It seems that we’re emerging out of the “Dumpruary” season for mainstream releases, in which studios toss the duds of their development pipelines into theaters while most viewers are taking a break or catching up on awards season fare. But, alas, this weekend brings two actually enjoyable entires to screens around town: Leigh Whannell’s modern telling of The Invisible Man (flipping the script and centering on Elisabeth Moss as the victim of unseen abuse) and Emma., Autumn de Wilde’s unabashed embrace of Jane Austen’s classic comedy of manners.
Elsewhere, two film festivals and an author visit round out suggestions for the weekend:
- Nordic Lights Film Festival: The National Nordic Museum’s annual festival serves as an “opportunity to share the richness and diversity of the Nordic cultures through the lens of film”. It runs all weekend, opening with Icelandic drama The County / Héraðið (in which a dairy farmer confronts an too-powerful Cooperative) and closes on Sunday with Out Stealing Horses/Ut og stjæle hestar (an adaptation of the beloved — my me, at least! — Per Petterson novel of reminisces, starring Stellan Skarsgård). In between, there are short film programs, documentaries, and features from Denmark, Finland, Sweden, Norway, and Iceland covering factory friendships, retirement dreams, fraudulent hypnotists, stand up comedy careers, judicial scandals, estranged families, and elvish intervention in highway construction projects. Typical scandinavian fare. A festival pass costs $75, but tickets to individual screenings are also available. (SIFF Uptown, Feb 28 to March 1)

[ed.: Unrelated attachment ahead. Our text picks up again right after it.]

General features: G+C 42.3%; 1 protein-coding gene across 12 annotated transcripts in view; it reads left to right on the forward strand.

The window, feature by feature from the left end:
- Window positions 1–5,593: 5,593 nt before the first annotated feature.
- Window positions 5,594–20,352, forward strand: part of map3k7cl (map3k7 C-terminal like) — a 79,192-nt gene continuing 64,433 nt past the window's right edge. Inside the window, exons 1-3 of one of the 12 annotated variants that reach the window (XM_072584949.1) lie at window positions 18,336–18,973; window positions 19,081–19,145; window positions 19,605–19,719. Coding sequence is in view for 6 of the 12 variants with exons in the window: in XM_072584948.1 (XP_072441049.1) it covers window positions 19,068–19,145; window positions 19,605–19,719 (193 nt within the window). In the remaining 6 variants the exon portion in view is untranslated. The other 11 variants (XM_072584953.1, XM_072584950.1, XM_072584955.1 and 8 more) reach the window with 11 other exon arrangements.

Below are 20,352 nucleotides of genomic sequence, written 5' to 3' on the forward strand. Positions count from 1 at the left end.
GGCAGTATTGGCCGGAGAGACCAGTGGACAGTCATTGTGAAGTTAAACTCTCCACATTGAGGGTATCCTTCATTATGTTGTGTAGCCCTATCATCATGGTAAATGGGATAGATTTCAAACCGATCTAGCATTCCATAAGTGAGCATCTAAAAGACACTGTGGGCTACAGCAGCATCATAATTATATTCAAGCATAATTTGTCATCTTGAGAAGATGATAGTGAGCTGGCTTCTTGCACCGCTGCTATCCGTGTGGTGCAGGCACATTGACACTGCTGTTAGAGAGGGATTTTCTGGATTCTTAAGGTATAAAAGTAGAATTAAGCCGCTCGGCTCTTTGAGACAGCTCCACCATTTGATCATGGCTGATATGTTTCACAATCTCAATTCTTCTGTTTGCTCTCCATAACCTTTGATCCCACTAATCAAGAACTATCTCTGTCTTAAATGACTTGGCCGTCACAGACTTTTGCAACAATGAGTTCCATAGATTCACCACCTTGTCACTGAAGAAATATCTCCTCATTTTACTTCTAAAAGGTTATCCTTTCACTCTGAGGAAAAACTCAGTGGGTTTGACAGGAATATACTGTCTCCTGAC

- Children’s Film Festival: Two weeks of programming for kids and kids-at-heart kicks off this weekend at Northwest Film Forum. Check out Chris’s interview with director Elizabeth Shepherd and Morgen’s preview for everything you need to know about the event, films, and highlights. (NWFF, Feb 27 to March 8)
Finally, Chris recommends taking a break from theaters to hear from John Sayles at Elliott Bay:
The legendary filmmaker behind movies like Lone Star, Matewan, Passion Fish, and Eight Men Out, John Sayles, has been relatively quiet lately, with 2013’s Go for Sisters as the most recent film he’s made. He’s written a few scripts and teleplays, but we get to see a new dimension to Sayles’ ouvre with his first novel, Yellow Earth, which is overtly political and about an oil discovery underneath a Native American reservation in North Dakota. I’m sure there’ll be plenty of parallels drawn to the Keystone XL pipeline. Sayles will be in town on Friday to read from, and talk about, his new book at Elliott Bay Book Company. (John Sayles reads from Yellow Earth at Elliott Bay Book Company on Friday, February 28, at 7PM.)